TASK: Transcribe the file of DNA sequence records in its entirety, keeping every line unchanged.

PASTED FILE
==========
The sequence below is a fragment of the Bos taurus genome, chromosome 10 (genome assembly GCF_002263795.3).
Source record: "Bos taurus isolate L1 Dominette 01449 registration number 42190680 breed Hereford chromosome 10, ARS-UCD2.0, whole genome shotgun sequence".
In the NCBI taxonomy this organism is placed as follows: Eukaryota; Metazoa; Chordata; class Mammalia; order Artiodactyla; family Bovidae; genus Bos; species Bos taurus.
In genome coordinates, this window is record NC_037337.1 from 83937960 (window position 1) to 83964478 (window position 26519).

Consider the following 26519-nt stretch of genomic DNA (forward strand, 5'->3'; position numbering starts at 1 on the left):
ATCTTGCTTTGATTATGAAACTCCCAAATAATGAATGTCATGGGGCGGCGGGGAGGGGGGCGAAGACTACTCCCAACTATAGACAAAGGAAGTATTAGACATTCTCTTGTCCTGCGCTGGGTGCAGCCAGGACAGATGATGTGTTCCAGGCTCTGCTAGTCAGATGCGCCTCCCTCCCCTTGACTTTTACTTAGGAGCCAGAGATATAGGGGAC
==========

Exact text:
The sequence below is a fragment of the Bos taurus genome, chromosome 10 (genome assembly GCF_002263795.3).
Source record: "Bos taurus isolate L1 Dominette 01449 registration number 42190680 breed Hereford chromosome 10, ARS-UCD2.0, whole genome shotgun sequence".
In the NCBI taxonomy this organism is placed as follows: Eukaryota; Metazoa; Chordata; class Mammalia; order Artiodactyla; family Bovidae; genus Bos; species Bos taurus.
In genome coordinates, this window is record NC_037337.1 from 83937960 (window position 1) to 83964478 (window position 26519).

Consider the following 26519-nt stretch of genomic DNA (forward strand, 5'->3'; position numbering starts at 1 on the left):
ATCTTGCTTTGATTATGAAACTCCCAAATAATGAATGTCATGGGGCGGCGGGGAGGGGGGCGAAGACTACTCCCAACTATAGACAAAGGAAGTATTAGACATTCTCTTGTCCTGCGCTGGGTGCAGCCAGGACAGATGATGTGTTCCAGGCTCTGCTAGTCAGATGCGCCTCCCTCCCCTTGACTTTTACTTAGGAGCCAGAGATATAGGGGAC